Welcome to our weekly Plant Exchange Blog where we share about plants of the region and people who grow them. We learn a lot from observing our plants as they grow but with so many factors impacting the plant, it gets complicated.
Farmers follow soil temperature changes like rain forecasts. As gardeners, it is easy not to consider the impact of cool soil in spring and hot soil in summer. This condition for growth occurs out of sight.
Joe Hoffman, horticulturist at Yankton Federal Prison Camp, has learned a lot about the impact of soil temperature on the plant growth at the annual Observatory Hill Display Garden at the prison in his past 27 years on the job. The garden for the public as they drive by, is on a steep hillside under full sun and weather exposure.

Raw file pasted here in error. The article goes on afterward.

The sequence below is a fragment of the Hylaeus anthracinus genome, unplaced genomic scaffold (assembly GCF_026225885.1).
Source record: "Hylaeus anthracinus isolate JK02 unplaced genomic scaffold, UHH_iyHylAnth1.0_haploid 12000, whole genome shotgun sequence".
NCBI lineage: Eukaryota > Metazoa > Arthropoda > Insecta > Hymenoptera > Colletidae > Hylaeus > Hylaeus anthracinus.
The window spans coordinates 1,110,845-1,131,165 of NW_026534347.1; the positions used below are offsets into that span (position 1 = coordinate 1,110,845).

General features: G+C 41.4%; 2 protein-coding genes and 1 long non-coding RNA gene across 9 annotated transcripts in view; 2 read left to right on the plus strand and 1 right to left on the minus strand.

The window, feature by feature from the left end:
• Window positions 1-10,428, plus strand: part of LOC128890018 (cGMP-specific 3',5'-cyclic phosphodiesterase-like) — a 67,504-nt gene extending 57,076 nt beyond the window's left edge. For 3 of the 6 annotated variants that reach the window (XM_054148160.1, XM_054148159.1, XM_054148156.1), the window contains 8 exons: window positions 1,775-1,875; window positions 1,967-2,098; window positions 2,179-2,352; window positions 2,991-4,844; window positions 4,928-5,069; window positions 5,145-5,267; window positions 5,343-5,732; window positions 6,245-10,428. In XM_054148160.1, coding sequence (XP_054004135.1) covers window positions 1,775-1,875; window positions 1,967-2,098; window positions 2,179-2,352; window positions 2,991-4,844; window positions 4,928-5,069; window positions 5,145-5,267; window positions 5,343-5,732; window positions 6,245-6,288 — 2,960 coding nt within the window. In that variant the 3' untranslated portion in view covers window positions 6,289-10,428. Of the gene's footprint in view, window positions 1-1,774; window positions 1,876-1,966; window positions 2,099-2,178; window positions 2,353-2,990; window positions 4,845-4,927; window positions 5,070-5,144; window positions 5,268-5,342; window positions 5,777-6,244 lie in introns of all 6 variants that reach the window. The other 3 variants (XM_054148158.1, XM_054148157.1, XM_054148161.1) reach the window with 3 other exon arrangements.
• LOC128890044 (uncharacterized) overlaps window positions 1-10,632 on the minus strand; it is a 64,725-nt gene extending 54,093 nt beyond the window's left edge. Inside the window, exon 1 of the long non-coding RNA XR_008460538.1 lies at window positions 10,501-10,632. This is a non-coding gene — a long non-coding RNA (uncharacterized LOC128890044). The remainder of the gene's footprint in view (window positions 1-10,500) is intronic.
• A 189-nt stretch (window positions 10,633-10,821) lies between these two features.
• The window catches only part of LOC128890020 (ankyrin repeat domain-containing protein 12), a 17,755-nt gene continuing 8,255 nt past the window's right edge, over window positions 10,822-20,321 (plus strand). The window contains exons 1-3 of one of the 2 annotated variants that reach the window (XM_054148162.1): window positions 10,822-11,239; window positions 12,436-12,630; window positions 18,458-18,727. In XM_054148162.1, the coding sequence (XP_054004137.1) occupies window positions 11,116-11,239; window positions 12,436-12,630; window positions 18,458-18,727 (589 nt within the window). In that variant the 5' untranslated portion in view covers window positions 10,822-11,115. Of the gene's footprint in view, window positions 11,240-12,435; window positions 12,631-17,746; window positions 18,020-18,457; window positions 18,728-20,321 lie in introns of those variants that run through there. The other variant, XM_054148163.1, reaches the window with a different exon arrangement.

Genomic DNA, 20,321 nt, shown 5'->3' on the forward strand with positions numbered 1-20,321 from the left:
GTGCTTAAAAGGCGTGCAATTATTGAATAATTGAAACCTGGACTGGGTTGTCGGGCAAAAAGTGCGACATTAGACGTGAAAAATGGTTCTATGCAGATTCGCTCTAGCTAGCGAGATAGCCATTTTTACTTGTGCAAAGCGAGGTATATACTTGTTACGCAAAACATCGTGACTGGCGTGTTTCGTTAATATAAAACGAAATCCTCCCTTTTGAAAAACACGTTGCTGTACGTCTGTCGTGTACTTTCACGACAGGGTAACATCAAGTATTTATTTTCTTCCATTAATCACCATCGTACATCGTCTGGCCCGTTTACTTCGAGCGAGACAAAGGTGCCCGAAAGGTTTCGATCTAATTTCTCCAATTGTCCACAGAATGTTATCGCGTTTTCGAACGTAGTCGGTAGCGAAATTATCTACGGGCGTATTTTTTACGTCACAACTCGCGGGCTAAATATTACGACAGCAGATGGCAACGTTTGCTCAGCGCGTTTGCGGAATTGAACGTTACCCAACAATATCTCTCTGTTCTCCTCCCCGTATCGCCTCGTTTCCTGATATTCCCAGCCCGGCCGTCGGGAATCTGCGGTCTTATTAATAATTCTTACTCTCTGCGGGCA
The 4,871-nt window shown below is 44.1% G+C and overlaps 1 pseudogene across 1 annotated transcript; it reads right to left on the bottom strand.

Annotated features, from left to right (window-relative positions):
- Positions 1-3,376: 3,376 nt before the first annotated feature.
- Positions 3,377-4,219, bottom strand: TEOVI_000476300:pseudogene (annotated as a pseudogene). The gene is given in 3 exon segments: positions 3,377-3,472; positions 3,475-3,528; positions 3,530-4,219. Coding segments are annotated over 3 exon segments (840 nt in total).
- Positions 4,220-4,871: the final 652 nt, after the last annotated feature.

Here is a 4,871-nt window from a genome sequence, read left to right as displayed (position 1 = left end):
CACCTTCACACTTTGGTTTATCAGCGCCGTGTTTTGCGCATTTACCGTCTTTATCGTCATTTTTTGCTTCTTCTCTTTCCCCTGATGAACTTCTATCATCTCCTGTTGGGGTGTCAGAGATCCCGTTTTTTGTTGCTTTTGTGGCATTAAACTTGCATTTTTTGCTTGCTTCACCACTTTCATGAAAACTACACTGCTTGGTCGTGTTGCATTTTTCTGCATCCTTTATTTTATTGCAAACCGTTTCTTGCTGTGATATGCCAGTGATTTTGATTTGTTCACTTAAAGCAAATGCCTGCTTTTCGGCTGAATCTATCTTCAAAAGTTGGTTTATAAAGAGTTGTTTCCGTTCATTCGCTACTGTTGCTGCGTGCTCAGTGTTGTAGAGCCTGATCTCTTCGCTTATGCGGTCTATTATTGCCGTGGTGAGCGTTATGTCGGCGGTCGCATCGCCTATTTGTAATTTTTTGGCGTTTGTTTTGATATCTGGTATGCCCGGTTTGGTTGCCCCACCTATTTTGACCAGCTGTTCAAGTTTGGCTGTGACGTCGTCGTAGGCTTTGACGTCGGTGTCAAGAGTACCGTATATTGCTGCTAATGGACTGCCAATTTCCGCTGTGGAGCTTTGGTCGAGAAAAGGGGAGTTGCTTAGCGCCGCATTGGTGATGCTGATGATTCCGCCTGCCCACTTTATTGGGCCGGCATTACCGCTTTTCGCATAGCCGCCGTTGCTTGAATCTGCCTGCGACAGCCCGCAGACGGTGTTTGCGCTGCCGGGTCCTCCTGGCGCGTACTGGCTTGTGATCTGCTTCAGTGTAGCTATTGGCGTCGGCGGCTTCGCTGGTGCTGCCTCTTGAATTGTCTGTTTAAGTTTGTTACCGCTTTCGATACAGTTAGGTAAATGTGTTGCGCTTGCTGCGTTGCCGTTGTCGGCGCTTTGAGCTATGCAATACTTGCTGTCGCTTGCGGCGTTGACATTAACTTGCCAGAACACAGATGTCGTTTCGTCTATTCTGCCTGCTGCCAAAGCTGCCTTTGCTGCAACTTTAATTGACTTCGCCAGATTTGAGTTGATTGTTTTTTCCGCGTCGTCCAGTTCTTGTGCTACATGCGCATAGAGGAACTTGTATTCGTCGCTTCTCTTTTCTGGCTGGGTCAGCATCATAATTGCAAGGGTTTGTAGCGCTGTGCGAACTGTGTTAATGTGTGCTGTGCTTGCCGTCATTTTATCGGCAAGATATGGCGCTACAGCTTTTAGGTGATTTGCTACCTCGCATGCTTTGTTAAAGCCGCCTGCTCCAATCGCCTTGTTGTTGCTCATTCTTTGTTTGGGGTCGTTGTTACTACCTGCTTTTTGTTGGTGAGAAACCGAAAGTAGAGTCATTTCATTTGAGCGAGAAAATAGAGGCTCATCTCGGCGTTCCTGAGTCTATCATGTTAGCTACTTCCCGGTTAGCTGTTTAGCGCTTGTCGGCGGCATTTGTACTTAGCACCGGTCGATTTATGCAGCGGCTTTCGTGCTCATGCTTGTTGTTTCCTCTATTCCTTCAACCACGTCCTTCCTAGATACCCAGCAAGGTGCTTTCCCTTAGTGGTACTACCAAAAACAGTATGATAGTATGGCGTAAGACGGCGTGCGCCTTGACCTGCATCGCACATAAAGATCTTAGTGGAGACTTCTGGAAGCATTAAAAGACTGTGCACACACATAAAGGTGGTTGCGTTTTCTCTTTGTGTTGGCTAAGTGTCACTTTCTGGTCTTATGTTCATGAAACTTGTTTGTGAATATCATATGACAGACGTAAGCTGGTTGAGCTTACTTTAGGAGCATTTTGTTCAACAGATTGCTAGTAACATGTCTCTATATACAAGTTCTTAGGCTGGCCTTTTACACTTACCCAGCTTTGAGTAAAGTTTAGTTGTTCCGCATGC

At closer look, one can see the marigolds that shape the yellow Olympic ring and white vincas that surround the rings for this season’s display of annuals.
On other parts of the prison camp grounds, Hoffman’s inmate workers enhance a compost amended flowerbed with mulch. Plants in the bed are selected with attention to hot and sometimes dry summers. The bed is surrounded with sun-reflecting cement that causes higher temperatures. He chooses plants heights for viewing and arrangement for color. Adequate water is essential for healthy plants.
Find out more Hoffman’s insights and suggestions about growing annuals in this Yankton Press & Dakotan link
See you next week at Plant Exchange Blog.